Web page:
ACES researchers are pioneering a new technique to bioprint corneas to treat a range of eye diseases and conditions
The ACES team at the University of Wollongong in collaboration with Professor Gerard Sutton from Sydney University and the NSW Eye Bank are developing a bio-engineered cornea and supporting collagen fibres to overcome a number of issues associated with current corneal transplantation treatments.
Corneal blindness affects millions of people around the world, and corneal transplantation remains an essential treatment for this condition as well as a number of other corneal diseases.
However, there are a number of limitations with current treatments, including a substantial lack of tissue (one cornea available for every 70 patients worldwide), and the risk of corneal rejection, which can result in permanent blindness.
This problem is becoming increasingly exacerbated in the developing world. The ACES bioengineered cornea can address these critical issues of tissue availability and tissue rejection.
ACES Director Professor Gordon Wallace explained that collagen, in particular, has been identified as a critical factor in the success of this technique.
“Collagen can provide a cell-friendly, anti-inflammatory environment that can promote cell proliferation in the eye,” Professor Wallace said.
“While the base composition and molecular structure of collagen provide the biological attributes, it is the highly organised structure that retains these properties and contributes to the transparency and mechanical strength of the cornea – quite a demanding set of properties in one material!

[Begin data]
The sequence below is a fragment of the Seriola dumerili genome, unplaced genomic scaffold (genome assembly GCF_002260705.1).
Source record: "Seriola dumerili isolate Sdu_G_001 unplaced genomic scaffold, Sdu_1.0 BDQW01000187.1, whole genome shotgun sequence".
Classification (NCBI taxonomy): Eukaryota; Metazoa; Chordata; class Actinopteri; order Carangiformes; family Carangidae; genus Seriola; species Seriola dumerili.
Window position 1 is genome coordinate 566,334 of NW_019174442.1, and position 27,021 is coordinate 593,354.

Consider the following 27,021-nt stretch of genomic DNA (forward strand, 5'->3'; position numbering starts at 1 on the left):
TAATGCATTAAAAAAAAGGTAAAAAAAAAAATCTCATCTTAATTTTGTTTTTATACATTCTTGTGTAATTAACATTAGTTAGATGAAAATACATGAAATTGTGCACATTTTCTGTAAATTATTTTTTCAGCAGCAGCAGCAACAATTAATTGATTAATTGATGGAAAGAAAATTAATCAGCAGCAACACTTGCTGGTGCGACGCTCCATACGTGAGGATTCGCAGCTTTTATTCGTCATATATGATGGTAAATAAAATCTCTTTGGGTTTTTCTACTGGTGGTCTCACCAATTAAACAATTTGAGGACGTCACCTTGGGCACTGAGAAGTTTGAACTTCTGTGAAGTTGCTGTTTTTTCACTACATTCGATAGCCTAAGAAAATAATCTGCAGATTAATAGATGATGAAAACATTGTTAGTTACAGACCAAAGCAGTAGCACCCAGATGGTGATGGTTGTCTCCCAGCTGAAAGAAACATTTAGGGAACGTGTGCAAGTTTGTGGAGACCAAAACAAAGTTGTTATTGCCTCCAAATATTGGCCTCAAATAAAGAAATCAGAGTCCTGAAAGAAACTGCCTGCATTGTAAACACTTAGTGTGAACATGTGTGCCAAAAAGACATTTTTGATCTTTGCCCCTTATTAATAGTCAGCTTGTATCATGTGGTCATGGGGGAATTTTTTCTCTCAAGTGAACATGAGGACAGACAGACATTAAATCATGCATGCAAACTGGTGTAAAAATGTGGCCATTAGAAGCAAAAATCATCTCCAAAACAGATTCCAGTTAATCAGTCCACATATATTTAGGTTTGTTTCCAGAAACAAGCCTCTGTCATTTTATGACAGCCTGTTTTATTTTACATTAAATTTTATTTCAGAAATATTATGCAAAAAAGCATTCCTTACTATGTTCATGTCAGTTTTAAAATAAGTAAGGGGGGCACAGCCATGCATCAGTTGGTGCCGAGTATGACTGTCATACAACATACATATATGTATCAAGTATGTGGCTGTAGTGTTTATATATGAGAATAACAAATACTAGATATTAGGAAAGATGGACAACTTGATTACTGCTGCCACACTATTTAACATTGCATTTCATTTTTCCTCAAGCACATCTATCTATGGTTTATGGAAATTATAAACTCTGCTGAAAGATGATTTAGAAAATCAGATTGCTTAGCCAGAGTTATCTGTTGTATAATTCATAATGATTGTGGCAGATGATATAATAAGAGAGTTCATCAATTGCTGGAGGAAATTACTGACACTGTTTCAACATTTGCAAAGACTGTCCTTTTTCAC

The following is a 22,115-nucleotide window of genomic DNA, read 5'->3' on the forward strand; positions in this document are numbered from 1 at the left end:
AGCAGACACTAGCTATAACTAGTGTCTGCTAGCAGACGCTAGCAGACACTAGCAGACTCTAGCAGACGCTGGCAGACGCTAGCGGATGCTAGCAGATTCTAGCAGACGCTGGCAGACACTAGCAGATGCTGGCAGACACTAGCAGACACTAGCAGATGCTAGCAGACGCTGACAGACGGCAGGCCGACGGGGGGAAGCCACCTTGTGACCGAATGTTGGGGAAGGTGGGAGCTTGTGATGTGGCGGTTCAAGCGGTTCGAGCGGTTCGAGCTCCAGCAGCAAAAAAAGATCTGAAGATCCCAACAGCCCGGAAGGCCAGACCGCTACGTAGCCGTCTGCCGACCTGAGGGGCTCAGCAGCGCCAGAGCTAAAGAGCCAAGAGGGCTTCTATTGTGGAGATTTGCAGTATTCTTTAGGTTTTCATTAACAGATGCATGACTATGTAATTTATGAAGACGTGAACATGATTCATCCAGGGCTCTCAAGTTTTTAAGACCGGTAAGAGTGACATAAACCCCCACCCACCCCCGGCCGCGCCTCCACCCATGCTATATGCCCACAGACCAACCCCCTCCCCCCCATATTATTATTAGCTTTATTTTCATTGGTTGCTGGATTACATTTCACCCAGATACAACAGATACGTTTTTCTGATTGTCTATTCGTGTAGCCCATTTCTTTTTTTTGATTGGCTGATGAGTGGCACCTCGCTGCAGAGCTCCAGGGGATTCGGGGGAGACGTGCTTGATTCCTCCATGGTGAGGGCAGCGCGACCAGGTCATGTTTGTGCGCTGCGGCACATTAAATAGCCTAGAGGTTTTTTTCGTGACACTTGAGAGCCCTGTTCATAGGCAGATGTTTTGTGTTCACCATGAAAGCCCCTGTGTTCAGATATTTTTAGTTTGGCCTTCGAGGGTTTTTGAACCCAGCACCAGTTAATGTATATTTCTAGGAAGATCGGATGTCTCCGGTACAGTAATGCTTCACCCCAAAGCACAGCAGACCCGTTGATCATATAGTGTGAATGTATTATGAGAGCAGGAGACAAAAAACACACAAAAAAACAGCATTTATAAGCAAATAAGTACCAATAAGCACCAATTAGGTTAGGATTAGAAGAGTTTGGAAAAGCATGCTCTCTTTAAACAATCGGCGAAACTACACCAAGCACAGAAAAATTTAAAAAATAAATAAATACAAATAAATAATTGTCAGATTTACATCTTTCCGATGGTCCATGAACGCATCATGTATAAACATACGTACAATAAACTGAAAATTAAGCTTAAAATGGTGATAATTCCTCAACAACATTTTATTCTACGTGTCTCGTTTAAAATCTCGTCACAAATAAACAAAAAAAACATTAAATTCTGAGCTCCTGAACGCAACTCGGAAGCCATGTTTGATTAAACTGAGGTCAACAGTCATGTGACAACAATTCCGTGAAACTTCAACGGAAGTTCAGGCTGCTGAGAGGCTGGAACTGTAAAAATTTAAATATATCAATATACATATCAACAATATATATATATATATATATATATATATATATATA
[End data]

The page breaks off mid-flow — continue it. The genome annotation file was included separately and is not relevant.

“The team at ACES is using electro-compaction to achieve this critical combination of properties, which has resulted in beautifully aligned collagen fibres, and bringing us one step closer to bioengineered corneas.”
Ophthalmic Surgeon Professor Gerard Sutton said the need for a bioengineered cornea is significant and will impact blindness in places in the world that need it most.
“While there have been attempts to bioengineer a cornea before, they have failed mainly because of a lack of durability and strength,” Professor Sutton said.
“Our bioengineered cornea is strengthened through electro-compaction and still maintains excellent and critical optical properties. In addition it can be bioprinted with living cells.
“If successful it will mean that the many people suffering corneal blindness will not have to wait for someone to die to receive a sight-restoring cornea. They will be able to order one of the ready-made products off the shelf, or even one that is customised specifically for their eye.”
Preliminary tests show that the appropriate corneal cells can be incorporated during the electro-compaction process without significantly decreasing cell viability.
These exciting results demonstrate bioengineered corneas can be a viable alternative in corneal transplantation to meet worldwide needs and avoid critical issues associated with current treatments.
Story by Lauren Hood